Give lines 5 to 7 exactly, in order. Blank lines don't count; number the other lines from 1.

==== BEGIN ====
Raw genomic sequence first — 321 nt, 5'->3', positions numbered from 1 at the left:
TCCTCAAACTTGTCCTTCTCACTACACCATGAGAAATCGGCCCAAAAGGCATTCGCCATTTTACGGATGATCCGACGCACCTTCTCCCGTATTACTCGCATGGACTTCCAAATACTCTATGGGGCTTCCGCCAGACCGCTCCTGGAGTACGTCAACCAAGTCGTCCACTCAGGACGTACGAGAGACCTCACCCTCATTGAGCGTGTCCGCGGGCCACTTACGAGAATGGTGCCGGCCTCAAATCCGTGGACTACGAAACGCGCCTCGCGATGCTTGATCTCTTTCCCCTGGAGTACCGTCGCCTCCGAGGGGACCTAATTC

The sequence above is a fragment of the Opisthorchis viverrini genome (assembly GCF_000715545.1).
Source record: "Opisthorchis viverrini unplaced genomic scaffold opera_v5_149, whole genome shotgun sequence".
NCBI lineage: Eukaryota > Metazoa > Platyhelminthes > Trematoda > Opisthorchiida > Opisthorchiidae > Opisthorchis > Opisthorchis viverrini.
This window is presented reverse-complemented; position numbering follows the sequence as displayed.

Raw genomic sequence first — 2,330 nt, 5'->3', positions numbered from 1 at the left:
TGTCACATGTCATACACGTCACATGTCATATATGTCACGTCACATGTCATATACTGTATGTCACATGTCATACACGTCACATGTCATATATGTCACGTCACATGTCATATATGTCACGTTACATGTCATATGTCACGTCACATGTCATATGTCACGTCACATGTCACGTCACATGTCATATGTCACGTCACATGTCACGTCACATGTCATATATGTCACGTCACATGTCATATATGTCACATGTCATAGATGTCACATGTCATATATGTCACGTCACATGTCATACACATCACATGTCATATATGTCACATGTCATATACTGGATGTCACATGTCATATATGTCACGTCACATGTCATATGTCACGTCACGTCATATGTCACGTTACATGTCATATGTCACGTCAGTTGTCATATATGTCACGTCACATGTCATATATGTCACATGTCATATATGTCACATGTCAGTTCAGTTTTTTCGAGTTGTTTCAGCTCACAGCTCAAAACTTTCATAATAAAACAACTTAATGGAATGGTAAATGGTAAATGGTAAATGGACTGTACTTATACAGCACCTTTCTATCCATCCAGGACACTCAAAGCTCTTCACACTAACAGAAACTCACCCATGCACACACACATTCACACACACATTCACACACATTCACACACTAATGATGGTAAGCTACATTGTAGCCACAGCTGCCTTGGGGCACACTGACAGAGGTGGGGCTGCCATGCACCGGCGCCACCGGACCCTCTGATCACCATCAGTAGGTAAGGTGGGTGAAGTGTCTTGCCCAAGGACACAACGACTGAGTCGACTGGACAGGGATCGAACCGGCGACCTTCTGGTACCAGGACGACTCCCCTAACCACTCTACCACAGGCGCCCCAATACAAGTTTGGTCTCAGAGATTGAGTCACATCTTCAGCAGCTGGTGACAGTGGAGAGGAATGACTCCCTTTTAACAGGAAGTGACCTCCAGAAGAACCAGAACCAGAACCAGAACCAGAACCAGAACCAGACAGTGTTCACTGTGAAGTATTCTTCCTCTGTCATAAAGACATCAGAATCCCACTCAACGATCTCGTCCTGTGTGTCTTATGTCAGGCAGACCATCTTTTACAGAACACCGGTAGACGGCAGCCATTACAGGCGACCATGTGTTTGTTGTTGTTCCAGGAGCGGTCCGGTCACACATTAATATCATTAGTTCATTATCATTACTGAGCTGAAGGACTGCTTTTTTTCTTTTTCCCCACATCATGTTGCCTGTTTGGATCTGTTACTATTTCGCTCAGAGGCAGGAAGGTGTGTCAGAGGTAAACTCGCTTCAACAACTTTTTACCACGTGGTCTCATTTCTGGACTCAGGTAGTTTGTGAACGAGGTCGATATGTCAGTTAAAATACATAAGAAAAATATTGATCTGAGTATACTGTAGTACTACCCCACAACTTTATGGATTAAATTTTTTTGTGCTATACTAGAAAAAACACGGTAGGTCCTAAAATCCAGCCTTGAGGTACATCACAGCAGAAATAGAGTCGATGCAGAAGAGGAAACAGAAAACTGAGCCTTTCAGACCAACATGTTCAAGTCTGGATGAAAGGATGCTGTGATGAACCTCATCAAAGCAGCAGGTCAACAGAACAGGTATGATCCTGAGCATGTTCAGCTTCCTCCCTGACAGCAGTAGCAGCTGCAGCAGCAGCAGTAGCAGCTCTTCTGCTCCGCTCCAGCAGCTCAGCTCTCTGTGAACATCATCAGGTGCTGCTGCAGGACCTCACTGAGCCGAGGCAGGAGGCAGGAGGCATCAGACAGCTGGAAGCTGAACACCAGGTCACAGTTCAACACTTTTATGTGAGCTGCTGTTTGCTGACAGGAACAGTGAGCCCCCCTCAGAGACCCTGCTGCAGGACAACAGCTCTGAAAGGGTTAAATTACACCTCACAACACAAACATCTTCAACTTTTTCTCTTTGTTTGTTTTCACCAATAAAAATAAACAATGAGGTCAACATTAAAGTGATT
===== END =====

NCBI lineage: Eukaryota > Metazoa > Platyhelminthes > Trematoda > Opisthorchiida > Opisthorchiidae > Opisthorchis > Opisthorchis viverrini.
This window is presented reverse-complemented; position numbering follows the sequence as displayed.

Raw genomic sequence first — 2,330 nt, 5'->3', positions numbered from 1 at the left: